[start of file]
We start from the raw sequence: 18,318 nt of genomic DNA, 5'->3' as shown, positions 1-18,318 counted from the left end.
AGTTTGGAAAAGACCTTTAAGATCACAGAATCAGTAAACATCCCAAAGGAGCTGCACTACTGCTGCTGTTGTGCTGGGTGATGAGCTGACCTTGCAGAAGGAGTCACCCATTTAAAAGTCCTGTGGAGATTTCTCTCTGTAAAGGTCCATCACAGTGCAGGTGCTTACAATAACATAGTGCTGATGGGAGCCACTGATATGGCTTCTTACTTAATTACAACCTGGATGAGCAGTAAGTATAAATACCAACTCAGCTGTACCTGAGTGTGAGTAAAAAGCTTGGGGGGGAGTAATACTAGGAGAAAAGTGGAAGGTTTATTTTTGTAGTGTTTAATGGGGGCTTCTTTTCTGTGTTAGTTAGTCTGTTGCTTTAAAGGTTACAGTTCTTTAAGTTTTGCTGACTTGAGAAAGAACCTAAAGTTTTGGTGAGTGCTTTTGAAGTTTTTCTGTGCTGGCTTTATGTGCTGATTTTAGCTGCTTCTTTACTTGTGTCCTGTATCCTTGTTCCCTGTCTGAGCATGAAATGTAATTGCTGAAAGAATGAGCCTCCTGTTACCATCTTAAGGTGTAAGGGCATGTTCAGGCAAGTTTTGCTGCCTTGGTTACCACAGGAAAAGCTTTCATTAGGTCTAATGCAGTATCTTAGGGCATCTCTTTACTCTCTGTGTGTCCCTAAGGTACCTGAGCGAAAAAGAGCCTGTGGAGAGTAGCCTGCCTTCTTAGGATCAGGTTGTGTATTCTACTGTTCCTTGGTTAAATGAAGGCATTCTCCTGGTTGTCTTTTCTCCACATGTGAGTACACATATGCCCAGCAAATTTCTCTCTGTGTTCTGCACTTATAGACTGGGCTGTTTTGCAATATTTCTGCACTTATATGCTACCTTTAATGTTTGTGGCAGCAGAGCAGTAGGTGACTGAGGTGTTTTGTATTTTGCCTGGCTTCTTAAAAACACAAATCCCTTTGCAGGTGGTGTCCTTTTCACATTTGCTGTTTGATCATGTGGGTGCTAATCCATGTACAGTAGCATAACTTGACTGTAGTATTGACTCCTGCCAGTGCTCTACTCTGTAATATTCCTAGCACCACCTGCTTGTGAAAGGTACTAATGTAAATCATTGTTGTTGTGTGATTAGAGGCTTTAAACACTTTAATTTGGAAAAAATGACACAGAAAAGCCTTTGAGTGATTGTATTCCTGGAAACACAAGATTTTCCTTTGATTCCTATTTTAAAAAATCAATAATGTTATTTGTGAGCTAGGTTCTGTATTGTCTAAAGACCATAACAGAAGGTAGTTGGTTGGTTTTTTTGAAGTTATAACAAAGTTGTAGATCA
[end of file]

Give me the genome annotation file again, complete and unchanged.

We start from the raw sequence: 18,318 nt of genomic DNA, 5'->3' as shown, positions 1-18,318 counted from the left end.
AGTTTGGAAAAGACCTTTAAGATCACAGAATCAGTAAACATCCCAAAGGAGCTGCACTACTGCTGCTGTTGTGCTGGGTGATGAGCTGACCTTGCAGAAGGAGTCACCCATTTAAAAGTCCTGTGGAGATTTCTCTCTGTAAAGGTCCATCACAGTGCAGGTGCTTACAATAACATAGTGCTGATGGGAGCCACTGATATGGCTTCTTACTTAATTACAACCTGGATGAGCAGTAAGTATAAATACCAACTCAGCTGTACCTGAGTGTGAGTAAAAAGCTTGGGGGGGAGTAATACTAGGAGAAAAGTGGAAGGTTTATTTTTGTAGTGTTTAATGGGGGCTTCTTTTCTGTGTTAGTTAGTCTGTTGCTTTAAAGGTTACAGTTCTTTAAGTTTTGCTGACTTGAGAAAGAACCTAAAGTTTTGGTGAGTGCTTTTGAAGTTTTTCTGTGCTGGCTTTATGTGCTGATTTTAGCTGCTTCTTTACTTGTGTCCTGTATCCTTGTTCCCTGTCTGAGCATGAAATGTAATTGCTGAAAGAATGAGCCTCCTGTTACCATCTTAAGGTGTAAGGGCATGTTCAGGCAAGTTTTGCTGCCTTGGTTACCACAGGAAAAGCTTTCATTAGGTCTAATGCAGTATCTTAGGGCATCTCTTTACTCTCTGTGTGTCCCTAAGGTACCTGAGCGAAAAAGAGCCTGTGGAGAGTAGCCTGCCTTCTTAGGATCAGGTTGTGTATTCTACTGTTCCTTGGTTAAATGAAGGCATTCTCCTGGTTGTCTTTTCTCCACATGTGAGTACACATATGCCCAGCAAATTTCTCTCTGTGTTCTGCACTTATAGACTGGGCTGTTTTGCAATATTTCTGCACTTATATGCTACCTTTAATGTTTGTGGCAGCAGAGCAGTAGGTGACTGAGGTGTTTTGTATTTTGCCTGGCTTCTTAAAAACACAAATCCCTTTGCAGGTGGTGTCCTTTTCACATTTGCTGTTTGATCATGTGGGTGCTAATCCATGTACAGTAGCATAACTTGACTGTAGTATTGACTCCTGCCAGTGCTCTACTCTGTAATATTCCTAGCACCACCTGCTTGTGAAAGGTACTAATGTAAATCATTGTTGTTGTGTGATTAGAGGCTTTAAACACTTTAATTTGGAAAAAATGACACAGAAAAGCCTTTGAGTGATTGTATTCCTGGAAACACAAGATTTTCCTTTGATTCCTATTTTAAAAAATCAATAATGTTATTTGTGAGCTAGGTTCTGTATTGTCTAAAGACCATAACAGAAGGTAGTTGGTTGGTTTTTTTGAAGTTATAACAAAGTTGTAGATCA